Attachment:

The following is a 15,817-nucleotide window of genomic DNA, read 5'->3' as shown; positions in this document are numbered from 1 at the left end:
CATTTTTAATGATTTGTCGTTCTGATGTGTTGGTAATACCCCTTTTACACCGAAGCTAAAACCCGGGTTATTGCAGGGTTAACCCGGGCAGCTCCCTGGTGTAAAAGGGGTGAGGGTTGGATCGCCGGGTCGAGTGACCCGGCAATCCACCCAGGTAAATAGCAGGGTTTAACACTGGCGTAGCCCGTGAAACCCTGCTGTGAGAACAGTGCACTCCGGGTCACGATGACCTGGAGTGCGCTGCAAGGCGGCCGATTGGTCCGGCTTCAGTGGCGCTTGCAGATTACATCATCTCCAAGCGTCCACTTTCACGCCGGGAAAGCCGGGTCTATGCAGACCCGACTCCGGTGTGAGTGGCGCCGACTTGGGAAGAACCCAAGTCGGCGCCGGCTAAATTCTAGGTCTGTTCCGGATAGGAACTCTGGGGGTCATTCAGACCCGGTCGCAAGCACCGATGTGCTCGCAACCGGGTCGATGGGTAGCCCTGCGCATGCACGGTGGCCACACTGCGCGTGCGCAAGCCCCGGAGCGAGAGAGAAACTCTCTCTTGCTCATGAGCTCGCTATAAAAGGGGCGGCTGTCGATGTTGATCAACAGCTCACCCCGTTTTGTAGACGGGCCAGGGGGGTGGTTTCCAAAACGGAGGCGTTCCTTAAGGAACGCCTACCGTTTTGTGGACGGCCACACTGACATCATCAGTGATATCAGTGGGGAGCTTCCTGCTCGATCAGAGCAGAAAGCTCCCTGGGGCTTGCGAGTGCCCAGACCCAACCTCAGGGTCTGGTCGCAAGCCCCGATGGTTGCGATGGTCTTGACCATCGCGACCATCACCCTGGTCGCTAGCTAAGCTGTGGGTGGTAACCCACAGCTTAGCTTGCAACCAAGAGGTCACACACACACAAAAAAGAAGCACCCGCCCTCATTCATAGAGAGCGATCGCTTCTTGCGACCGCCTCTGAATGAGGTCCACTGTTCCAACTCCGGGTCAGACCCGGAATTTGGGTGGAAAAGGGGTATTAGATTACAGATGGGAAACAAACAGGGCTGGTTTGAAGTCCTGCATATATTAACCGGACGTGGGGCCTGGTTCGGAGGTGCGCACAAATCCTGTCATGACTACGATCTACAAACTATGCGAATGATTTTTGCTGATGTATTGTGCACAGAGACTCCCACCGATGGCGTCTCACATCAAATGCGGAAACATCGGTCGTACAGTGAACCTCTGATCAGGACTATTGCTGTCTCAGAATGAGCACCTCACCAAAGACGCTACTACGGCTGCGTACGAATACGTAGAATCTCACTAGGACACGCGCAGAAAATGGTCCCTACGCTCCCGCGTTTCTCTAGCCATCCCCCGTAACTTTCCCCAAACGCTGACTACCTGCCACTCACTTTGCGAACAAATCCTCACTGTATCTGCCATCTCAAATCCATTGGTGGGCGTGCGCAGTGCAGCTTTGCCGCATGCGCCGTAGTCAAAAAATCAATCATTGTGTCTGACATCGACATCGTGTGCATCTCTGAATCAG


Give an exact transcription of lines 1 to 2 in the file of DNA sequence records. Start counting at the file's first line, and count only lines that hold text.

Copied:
The following is a 15,817-nucleotide window of genomic DNA, read 5'->3' as shown; positions in this document are numbered from 1 at the left end:
CATTTTTAATGATTTGTCGTTCTGATGTGTTGGTAATACCCCTTTTACACCGAAGCTAAAACCCGGGTTATTGCAGGGTTAACCCGGGCAGCTCCCTGGTGTAAAAGGGGTGAGGGTTGGATCGCCGGGTCGAGTGACCCGGCAATCCACCCAGGTAAATAGCAGGGTTTAACACTGGCGTAGCCCGTGAAACCCTGCTGTGAGAACAGTGCACTCCGGGTCACGATGACCTGGAGTGCGCTGCAAGGCGGCCGATTGGTCCGGCTTCAGTGGCGCTTGCAGATTACATCATCTCCAAGCGTCCACTTTCACGCCGGGAAAGCCGGGTCTATGCAGACCCGACTCCGGTGTGAGTGGCGCCGACTTGGGAAGAACCCAAGTCGGCGCCGGCTAAATTCTAGGTCTGTTCCGGATAGGAACTCTGGGGGTCATTCAGACCCGGTCGCAAGCACCGATGTGCTCGCAACCGGGTCGATGGGTAGCCCTGCGCATGCACGGTGGCCACACTGCGCGTGCGCAAGCCCCGGAGCGAGAGAGAAACTCTCTCTTGCTCATGAGCTCGCTATAAAAGGGGCGGCTGTCGATGTTGATCAACAGCTCACCCCGTTTTGTAGACGGGCCAGGGGGGTGGTTTCCAAAACGGAGGCGTTCCTTAAGGAACGCCTACCGTTTTGTGGACGGCCACACTGACATCATCAGTGATATCAGTGGGGAGCTTCCTGCTCGATCAGAGCAGAAAGCTCCCTGGGGCTTGCGAGTGCCCAGACCCAACCTCAGGGTCTGGTCGCAAGCCCCGATGGTTGCGATGGTCTTGACCATCGCGACCATCACCCTGGTCGCTAGCTAAGCTGTGGGTGGTAACCCACAGCTTAGCTTGCAACCAAGAGGTCACACACACACAAAAAAGAAGCACCCGCCCTCATTCATAGAGAGCGATCGCTTCTTGCGACCGCCTCTGAATGAGGTCCACTGTTCCAACTCCGGGTCAGACCCGGAATTTGGGTGGAAAAGGGGTATTAGATTACAGATGGGAAACAAACAGGGCTGGTTTGAAGTCCTGCATATATTAACCGGACGTGGGGCCTGGTTCGGAGGTGCGCACAAATCCTGTCATGACTACGATCTACAAACTATGCGAATGATTTTTGCTGATGTATTGTGCACAGAGACTCCCACCGATGGCGTCTCACATCAAATGCGGAAACATCGGTCGTACAGTGAACCTCTGATCAGGACTATTGCTGTCTCAGAATGAGCACCTCACCAAAGACGCTACTACGGCTGCGTACGAATACGTAGAATCTCACTAGGACACGCGCAGAAAATGGTCCCTACGCTCCCGCGTTTCTCTAGCCATCCCCCGTAACTTTCCCCAAACGCTGACTACCTGCCACTCACTTTGCGAACAAATCCTCACTGTATCTGCCATCTCAAATCCATTGGTGGGCGTGCGCAGTGCAGCTTTGCCGCATGCGCCGTAGTCAAAAAATCAATCATTGTGTCTGACATCGACATCGTGTGCATCTCTGAATCAG